Some day soon, I think, Medium will be recognized as a case study in avoidable failure.
Nothing hits the world of online platforms harder than high interest rates, and as venture capitalists try to claw back their speculative investments to see how much of their money is actually left, the perennially unprofitable Medium will probably get sold for pennies on the dollar to some billionaire whose 23-year-old daughter wants to be the CEO of her own boutique propaganda service.
Not that long ago, Medium was a user-friendly platform that promised authors decent money for self-published writing that attracted significant interest.
Although it was founded in 2012, the Golden Age of the platform — at least in my opinion — was during the Trump years of 2016–2020, when political tensions were high and people were doom-scrolling to find out what fresh hell Trump was about to unleash on America.
But in the immortal words of Wyclef Jean, “that was then, this is now.”
Two and a half years after the Trump regime ended, Medium has become a directionless dystopia of engagement whores, social justice warriors, and neurodivergent English majors who think they’re experts on everything from gender dysphoria to the war in Ukraine.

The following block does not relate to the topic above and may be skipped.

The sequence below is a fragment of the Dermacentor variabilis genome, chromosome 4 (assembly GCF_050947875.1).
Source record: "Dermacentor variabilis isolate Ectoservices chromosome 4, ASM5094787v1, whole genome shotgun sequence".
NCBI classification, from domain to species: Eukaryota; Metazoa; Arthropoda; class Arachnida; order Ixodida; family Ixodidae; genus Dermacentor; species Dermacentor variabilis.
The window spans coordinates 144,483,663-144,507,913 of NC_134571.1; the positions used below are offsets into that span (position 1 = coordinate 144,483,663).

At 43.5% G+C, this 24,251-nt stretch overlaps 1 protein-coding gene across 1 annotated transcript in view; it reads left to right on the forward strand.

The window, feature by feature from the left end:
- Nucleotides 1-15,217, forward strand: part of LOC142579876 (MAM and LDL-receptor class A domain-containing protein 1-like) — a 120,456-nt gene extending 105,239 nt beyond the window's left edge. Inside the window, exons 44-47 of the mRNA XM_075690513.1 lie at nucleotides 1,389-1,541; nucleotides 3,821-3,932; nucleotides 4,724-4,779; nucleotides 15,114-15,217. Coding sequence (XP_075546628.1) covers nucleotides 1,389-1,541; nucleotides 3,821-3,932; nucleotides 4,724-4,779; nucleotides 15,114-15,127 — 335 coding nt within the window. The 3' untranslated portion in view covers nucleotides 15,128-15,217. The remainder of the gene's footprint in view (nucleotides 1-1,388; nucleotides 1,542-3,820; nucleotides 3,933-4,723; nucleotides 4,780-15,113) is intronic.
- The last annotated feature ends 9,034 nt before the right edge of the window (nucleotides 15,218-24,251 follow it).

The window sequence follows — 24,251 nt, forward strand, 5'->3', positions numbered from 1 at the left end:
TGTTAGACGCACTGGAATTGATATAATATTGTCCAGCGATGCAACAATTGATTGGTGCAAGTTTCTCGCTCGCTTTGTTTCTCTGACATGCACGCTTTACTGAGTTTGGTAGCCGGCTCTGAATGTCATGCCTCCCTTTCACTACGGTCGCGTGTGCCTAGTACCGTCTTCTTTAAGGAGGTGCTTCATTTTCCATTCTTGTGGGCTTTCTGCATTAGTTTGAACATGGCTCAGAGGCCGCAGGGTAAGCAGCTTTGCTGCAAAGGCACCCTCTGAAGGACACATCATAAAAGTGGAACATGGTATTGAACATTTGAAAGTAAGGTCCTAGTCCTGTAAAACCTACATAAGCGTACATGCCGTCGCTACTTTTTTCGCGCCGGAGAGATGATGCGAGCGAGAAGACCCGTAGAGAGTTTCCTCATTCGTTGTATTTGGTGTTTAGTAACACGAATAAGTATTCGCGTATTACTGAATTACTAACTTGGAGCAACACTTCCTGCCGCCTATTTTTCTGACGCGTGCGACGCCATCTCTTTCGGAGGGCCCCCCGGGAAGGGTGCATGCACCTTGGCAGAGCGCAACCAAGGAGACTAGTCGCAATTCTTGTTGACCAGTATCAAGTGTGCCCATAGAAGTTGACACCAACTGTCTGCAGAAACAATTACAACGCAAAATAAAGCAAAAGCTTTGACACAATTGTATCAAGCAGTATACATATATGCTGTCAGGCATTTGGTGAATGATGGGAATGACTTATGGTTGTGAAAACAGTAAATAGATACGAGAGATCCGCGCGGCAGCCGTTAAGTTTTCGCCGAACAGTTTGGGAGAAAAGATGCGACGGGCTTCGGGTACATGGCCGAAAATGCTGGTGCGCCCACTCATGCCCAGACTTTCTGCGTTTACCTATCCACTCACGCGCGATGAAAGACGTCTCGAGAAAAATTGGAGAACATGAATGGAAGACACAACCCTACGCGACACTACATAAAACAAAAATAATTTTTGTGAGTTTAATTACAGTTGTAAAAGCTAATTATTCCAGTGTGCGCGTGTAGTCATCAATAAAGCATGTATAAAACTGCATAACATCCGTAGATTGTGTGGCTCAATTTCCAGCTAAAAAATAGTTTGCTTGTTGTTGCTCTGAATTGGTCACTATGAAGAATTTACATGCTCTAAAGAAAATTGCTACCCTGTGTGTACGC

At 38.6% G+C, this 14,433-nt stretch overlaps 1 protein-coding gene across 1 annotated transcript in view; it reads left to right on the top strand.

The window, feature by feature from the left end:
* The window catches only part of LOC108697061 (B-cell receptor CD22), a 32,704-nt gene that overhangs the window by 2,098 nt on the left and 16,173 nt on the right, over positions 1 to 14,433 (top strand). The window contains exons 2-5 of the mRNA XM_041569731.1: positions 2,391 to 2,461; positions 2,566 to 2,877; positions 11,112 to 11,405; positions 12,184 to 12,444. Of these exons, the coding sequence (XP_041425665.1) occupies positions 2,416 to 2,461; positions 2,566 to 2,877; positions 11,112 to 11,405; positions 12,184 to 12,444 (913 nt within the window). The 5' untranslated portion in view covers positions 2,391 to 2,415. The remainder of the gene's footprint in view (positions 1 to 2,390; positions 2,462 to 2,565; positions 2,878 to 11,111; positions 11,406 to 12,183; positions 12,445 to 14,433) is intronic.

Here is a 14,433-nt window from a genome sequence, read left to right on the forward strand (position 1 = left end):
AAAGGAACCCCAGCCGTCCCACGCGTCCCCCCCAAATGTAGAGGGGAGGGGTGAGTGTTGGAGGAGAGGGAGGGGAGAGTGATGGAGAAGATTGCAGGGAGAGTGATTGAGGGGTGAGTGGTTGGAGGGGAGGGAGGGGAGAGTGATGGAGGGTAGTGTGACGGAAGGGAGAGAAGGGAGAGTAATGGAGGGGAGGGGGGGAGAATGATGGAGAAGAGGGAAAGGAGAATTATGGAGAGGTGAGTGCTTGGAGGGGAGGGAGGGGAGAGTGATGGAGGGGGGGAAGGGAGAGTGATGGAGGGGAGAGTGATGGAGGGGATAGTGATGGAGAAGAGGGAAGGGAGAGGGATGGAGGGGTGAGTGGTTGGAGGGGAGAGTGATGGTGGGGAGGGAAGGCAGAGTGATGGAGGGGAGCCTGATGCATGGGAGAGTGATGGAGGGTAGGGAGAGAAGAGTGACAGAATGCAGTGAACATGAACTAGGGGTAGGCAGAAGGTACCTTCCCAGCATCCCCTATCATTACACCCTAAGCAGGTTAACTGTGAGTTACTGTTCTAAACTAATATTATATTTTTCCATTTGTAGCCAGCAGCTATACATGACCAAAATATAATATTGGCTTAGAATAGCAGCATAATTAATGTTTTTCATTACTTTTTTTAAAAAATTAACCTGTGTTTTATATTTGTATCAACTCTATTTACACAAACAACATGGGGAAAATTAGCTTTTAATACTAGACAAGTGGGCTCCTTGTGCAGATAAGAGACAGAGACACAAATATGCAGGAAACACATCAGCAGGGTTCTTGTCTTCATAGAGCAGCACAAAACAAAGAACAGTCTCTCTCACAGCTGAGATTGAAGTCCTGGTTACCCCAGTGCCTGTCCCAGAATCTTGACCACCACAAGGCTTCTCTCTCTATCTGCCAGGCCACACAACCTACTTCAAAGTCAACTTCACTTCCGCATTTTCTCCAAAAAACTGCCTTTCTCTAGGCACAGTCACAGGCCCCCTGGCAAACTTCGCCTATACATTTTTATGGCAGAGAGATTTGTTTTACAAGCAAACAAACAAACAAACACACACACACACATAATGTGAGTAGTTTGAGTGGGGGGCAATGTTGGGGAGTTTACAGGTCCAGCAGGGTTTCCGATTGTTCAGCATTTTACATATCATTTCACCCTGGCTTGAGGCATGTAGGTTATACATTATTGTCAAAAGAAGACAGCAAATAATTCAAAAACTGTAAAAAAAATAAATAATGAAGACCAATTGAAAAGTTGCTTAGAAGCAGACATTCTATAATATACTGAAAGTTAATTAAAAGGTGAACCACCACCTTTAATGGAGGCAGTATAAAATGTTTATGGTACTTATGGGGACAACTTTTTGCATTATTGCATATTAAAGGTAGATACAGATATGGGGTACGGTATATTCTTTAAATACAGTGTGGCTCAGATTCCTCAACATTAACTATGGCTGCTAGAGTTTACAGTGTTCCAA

What went wrong?
First of all, Substack is eating Medium’s lunch.
While Medium futzes around with their algorithms and payment models in a clownish array of opaque pivots, Substack provides authors with a straightforward, transparent way to attract readers and monetize content.
Secondly, Medium has failed to adopt a sensible lifecycle model that would bring in good new writers, build them up, and then cut them loose after they’d gotten Internet famous in order to make room for other voices.
The fact that Tim Denning, Jessica Wildfire, and Umair Haque are still being rewarded for turning out endless clickbait is all the evidence you need that Medium is patently unable to revalue itself.
What’s most outrageous, in my opinion, is the knowledge that these people are probably not authentically behind their brands anymore. These brands were likely sold long ago or else they represent writing collectives that publish…